Recent research demonstrates that goal pursuit can be instigated without conscious interventions when the mental accessibility of goal representations is enhanced by environmental cues. However, the mechanisms producing this non-conscious, motivational, goal-directed activity are not clearly addressed in the literature. In this chapter we present a framework within which the non-conscious activation of goal-directed behaviour can be understood. The framework departs from the idea that a goal is represented as a desired state and identifies three characteristics of this representation that render non-conscious goal pursuit more likely to occur: its mental accessibility, the discrepancy of the represented state with the actual state, and its association with positive affect. We present findings, largely established in our own labs, that demonstrate the crucial role of these three factors. We will close the chapter by showing how the framework can help to address some of the pressing issues in the research on non-conscious goal pursuit.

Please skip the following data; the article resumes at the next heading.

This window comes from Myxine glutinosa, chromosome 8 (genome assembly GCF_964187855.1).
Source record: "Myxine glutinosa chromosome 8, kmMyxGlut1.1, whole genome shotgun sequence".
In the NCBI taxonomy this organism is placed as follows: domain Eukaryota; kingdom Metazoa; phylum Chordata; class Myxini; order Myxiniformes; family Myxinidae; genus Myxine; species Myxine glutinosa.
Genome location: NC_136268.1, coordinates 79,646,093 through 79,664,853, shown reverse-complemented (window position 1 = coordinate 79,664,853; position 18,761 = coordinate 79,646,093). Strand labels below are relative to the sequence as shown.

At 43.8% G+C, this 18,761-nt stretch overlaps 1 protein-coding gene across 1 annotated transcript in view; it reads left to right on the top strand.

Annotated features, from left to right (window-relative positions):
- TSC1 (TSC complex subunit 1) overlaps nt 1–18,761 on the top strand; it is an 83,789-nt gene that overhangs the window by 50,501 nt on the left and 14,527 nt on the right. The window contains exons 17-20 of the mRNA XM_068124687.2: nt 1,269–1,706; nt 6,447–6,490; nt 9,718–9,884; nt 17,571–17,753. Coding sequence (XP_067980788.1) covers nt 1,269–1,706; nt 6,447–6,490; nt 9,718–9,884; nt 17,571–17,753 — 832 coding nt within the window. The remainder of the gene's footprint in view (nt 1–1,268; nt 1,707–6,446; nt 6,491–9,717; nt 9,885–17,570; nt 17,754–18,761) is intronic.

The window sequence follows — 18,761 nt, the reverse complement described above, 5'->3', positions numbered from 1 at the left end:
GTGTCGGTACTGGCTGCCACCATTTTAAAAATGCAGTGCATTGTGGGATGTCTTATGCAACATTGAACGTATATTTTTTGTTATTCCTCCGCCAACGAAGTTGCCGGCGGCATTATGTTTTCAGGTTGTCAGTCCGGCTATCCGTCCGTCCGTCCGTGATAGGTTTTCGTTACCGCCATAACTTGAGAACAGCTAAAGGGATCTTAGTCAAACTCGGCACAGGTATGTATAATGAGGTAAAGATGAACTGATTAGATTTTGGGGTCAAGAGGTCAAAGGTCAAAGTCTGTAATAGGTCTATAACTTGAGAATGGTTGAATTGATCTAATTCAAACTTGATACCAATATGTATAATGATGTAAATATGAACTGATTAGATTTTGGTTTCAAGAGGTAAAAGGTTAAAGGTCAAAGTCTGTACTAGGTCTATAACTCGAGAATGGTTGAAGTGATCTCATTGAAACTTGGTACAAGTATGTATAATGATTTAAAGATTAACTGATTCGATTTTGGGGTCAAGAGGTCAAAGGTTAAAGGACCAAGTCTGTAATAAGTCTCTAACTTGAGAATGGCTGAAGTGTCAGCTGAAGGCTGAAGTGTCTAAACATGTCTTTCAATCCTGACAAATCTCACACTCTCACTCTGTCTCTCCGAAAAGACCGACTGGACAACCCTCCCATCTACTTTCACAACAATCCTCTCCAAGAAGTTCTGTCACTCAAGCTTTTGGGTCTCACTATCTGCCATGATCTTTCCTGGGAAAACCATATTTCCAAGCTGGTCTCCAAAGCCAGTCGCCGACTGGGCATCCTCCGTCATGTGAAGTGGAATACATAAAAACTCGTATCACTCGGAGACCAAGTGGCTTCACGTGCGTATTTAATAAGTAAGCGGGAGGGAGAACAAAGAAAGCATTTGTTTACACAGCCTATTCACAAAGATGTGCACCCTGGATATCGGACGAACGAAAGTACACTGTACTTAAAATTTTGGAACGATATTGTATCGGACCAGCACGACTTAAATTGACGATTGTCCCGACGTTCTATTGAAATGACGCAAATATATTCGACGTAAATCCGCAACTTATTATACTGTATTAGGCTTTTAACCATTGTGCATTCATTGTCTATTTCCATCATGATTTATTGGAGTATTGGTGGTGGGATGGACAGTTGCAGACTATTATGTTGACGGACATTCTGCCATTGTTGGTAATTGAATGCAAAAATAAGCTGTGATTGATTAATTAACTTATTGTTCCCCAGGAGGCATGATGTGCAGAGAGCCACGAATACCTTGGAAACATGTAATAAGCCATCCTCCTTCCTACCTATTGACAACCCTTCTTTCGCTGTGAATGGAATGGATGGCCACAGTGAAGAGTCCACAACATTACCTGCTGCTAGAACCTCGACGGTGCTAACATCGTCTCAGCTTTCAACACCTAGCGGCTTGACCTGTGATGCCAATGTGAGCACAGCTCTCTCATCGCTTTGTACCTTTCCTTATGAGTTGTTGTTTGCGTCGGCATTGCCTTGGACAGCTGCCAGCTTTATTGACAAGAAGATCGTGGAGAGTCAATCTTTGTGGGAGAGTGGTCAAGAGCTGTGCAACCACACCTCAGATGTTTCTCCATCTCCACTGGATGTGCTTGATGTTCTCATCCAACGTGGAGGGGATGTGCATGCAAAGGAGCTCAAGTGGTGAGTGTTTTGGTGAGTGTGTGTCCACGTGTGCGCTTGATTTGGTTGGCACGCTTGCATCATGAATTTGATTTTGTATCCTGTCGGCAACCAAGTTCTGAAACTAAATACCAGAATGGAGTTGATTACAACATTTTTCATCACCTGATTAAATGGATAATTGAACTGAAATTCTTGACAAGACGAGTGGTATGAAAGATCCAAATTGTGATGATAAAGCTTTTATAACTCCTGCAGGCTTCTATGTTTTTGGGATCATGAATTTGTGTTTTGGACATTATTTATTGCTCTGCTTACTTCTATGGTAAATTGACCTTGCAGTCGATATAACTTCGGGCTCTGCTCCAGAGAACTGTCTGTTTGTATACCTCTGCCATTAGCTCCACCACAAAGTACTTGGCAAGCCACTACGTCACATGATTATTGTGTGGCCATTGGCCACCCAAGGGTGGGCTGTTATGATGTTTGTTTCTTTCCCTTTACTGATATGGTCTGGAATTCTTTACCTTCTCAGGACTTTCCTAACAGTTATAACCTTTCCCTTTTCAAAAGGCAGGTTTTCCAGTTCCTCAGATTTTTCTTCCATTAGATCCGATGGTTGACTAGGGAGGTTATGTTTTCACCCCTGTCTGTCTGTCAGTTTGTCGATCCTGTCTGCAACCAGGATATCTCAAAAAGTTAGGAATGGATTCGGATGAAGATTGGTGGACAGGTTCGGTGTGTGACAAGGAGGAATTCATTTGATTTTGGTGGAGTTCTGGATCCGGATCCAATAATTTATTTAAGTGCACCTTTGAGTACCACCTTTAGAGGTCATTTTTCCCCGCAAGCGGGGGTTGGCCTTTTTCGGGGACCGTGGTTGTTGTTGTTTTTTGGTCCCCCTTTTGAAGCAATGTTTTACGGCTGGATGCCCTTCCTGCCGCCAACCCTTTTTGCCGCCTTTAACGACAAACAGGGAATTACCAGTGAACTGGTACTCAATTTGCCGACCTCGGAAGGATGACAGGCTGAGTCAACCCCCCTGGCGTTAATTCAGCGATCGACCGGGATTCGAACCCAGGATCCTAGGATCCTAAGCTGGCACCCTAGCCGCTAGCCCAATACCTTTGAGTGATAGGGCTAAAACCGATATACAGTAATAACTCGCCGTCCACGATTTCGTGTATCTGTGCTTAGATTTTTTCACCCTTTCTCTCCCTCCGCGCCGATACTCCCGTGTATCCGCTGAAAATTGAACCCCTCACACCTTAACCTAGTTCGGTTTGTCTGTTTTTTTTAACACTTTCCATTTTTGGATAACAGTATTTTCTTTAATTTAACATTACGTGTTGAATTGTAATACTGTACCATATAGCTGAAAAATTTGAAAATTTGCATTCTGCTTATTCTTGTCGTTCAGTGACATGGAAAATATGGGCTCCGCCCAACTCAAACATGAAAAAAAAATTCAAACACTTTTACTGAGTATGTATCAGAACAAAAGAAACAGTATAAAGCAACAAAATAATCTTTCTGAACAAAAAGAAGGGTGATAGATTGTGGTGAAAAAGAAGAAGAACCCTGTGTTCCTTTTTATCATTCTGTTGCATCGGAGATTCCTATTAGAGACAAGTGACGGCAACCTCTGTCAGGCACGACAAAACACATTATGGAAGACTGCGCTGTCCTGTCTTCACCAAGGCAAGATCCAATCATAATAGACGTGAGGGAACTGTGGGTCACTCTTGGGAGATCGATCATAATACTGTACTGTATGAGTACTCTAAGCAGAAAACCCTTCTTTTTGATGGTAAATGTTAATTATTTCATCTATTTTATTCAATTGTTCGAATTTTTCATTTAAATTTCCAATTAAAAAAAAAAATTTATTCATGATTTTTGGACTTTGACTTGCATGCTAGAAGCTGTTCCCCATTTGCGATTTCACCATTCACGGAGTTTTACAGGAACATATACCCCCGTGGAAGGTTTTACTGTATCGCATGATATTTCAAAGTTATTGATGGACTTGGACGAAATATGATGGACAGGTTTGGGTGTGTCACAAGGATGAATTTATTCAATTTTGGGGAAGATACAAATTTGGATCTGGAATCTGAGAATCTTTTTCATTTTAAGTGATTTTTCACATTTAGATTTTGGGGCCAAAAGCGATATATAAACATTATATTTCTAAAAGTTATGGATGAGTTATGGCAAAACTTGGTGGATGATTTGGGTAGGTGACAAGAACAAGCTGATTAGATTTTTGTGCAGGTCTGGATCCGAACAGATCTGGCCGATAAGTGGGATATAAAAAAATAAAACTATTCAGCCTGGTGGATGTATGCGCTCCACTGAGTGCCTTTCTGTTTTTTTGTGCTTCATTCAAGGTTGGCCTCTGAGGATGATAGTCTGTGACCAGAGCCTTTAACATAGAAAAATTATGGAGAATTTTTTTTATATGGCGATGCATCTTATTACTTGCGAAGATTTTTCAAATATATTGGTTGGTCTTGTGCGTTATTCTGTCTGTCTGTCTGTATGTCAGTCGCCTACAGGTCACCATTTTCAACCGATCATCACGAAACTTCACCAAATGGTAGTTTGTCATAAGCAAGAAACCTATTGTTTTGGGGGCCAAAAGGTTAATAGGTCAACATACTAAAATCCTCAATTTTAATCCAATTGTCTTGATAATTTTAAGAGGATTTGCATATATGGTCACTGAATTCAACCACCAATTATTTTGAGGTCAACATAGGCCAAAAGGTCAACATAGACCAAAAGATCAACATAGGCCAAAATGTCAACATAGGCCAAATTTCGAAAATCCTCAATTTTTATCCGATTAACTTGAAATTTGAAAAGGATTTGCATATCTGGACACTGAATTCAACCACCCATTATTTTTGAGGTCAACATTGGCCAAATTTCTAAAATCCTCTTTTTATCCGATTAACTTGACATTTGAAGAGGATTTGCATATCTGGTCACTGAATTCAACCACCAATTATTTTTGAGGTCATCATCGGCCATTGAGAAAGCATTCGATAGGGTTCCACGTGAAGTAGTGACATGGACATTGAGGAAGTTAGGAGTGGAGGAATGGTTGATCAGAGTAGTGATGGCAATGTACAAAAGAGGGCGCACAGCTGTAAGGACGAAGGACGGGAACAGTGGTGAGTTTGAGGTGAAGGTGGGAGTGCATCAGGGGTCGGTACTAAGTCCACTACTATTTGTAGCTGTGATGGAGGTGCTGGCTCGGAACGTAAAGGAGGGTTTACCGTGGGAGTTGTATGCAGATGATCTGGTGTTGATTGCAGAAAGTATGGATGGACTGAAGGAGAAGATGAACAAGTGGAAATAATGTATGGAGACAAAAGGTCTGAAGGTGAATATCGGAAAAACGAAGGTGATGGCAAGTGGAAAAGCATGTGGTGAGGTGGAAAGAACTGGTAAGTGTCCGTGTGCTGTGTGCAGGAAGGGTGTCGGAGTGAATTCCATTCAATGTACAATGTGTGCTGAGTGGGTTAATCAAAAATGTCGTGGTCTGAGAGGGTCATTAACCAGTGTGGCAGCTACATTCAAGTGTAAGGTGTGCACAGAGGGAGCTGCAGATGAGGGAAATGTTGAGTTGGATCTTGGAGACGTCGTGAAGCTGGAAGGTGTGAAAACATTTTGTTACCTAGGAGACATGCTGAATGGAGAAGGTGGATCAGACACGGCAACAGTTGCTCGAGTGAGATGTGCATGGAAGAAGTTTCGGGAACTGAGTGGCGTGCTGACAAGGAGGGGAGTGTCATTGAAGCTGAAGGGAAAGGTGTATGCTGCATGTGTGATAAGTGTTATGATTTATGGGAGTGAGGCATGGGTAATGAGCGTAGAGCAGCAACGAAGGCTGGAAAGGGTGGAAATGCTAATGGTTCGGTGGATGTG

Priming or nonconscious activation of social knowledge structures has produced a plethora of rather amazing findings over the past 25 years: priming a single social concept such as aggressive can have multiple effects across a wide array of psychological systems, such as perception, motivation, behavior, and evaluation. But we may have reached childhood's end, so to speak, and need now to move on to research questions such as how these multiple effects of single primes occur (the generation problem); next, how these multiple simultaneous priming influences in the environment get distilled into nonconscious social action that has to happen serially, in real time (the reduction problem). It is suggested that models of complex conceptual structures (Lakoff & Johnson, 1980), language use in real-life conversational settings (Clark, 1996), and speech production (Dell, 1986) might hold the key for solving these two important 'second-generation' research problems.